On Thursday night, Gary and I had to make the horrible decision to put our beloved cat, Buddy, to sleep. It was one of the most painful decisions we’ve ever had to make. That evening, we noticed Buddy wasn’t walking very well. He was shot with a shotgun, long before we adopted him, and had buckshot in his rear end. So, he always walked a little stiff, but he couldn’t seem to put any pressure on his right hind leg/foot and his left hind leg/foot was sort of dragging as well. We took him to the emergency vet hospital where the doctors ran tests and discovered he had a blood clot. The vet presented us with some options.
The first option was to bring him to a specialist in Boston that night and that they would do a procedure on him that she estimated only had less than a 25% chance to work on cats with compromised immune systems (like Buddy). And even if the procedure DID work, it was likely that he would suffer another clot. The procedure was expensive ($3,000-$5,000), but money is never any object to me when it comes to my cats. However, Buddy hates to travel even a few miles, and I knew the stress of the car ride to Boston (after all the stress he had already been through) would be really tough on him. He would have been afraid, probably thinking that we were taking him to another shelter or leaving him somewhere other than home. I couldn’t bear to know he was so afraid in what could have been his last moments.
There was a Warfarin procedure they could do at the local vet office to prevent other clots from forming, but that would do nothing for the clots that were already there and Buddy would have likely had to have had an amputation. He would have also most likely suffered other clots within a very short time. The doctor said it wasn’t uncommon for additional, and potentially more painful clots, to form within less than 6 months.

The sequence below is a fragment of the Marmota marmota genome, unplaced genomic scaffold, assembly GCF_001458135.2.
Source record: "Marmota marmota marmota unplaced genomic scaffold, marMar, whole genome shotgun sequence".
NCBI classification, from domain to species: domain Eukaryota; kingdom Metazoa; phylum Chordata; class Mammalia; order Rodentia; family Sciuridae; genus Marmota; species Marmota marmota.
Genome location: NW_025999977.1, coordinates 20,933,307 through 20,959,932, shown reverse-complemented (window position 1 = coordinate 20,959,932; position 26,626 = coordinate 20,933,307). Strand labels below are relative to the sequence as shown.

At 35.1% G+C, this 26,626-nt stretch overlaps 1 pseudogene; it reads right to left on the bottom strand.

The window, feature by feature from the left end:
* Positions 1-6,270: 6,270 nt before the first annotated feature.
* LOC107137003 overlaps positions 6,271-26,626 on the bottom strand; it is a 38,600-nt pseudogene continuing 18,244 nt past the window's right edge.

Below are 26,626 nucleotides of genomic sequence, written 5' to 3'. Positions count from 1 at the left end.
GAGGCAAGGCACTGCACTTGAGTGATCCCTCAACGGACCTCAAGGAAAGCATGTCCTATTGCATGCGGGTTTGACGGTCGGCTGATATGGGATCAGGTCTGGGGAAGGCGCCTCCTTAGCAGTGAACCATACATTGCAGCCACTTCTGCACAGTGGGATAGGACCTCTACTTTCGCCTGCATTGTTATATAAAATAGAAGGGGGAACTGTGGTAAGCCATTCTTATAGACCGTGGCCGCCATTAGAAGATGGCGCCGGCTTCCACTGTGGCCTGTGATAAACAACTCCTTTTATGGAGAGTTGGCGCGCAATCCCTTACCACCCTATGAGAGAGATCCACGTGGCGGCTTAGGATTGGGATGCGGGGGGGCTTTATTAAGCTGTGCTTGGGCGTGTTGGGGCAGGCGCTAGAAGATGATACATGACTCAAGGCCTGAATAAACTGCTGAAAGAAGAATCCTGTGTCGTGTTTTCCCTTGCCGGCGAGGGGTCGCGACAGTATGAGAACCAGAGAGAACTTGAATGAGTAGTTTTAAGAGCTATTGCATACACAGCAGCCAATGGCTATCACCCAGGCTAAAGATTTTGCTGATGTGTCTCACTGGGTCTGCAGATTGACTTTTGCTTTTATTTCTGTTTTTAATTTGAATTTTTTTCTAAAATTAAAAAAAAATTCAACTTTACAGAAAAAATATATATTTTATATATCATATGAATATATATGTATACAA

Being FIV+, and not exactly a healthy FIV+ cat like my other two cats are, the doctor said his chances were slim for living a good life beyond this particular episode. She then told us a reasonable option would be euthanasia, and that both she, and most likely cardiologists and specialists who examined him, would likely make the same suggestion.
Buddy has been through a lot: being shot with a shotgun, having surgery to remove his tail because of it, still having shotgun shell in his rear end which made it stiff for him to walk. He had also formed anemia, had chronic diarrhea, and had a mouth full of ulcers (common in FIV+ cats) that we were doing our best to treat daily with antibiotics. He hadn’t been eating quite as well lately, so my guess is that he had some other things going on–or maybe he knew something we didn’t. He had been a bit more ornery and grumbly in the past weeks, and just not as social as he was before. Still sweet, but not totally himself.
I thought about his chances, about all he had been through, and about how I didn’t want him to be stressed or afraid anymore. I thought about doing the procedure in Boston, in the hopes that it would save him. But then I realized I was being selfish, and that the kind thing to do would be to make him comfortable and help him with his transition over the Rainbow Bridge.
So that’s what we chose for him. He went very peacefully, and in the arms of his Momma, who loved him so much. His Daddy was right there next to him, petting his head. He was privately cremated and we got the ashes and a little tuft of his fur, which will always be a part of our home. I know he will always be a part of our hearts.